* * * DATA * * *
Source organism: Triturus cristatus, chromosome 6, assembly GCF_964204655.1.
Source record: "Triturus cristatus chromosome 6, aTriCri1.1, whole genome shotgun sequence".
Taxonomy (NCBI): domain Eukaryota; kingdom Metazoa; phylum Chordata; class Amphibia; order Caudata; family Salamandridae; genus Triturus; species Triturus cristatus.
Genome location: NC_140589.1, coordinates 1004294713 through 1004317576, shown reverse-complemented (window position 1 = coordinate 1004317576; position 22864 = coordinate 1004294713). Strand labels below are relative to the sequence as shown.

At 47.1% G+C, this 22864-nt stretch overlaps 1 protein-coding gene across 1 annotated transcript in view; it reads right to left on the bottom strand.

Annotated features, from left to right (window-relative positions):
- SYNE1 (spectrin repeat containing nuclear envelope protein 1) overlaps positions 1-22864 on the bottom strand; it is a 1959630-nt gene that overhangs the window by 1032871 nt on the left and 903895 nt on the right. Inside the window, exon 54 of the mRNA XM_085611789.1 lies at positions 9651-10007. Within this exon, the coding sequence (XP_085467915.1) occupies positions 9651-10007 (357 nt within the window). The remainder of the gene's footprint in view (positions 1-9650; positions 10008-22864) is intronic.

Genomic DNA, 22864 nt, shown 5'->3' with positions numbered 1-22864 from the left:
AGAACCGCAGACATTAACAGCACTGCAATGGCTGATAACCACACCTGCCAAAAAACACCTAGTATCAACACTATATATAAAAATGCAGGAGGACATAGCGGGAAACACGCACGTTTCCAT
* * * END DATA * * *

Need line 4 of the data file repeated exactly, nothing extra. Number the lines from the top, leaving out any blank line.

Genome location: NC_140589.1, coordinates 1004294713 through 1004317576, shown reverse-complemented (window position 1 = coordinate 1004317576; position 22864 = coordinate 1004294713). Strand labels below are relative to the sequence as shown.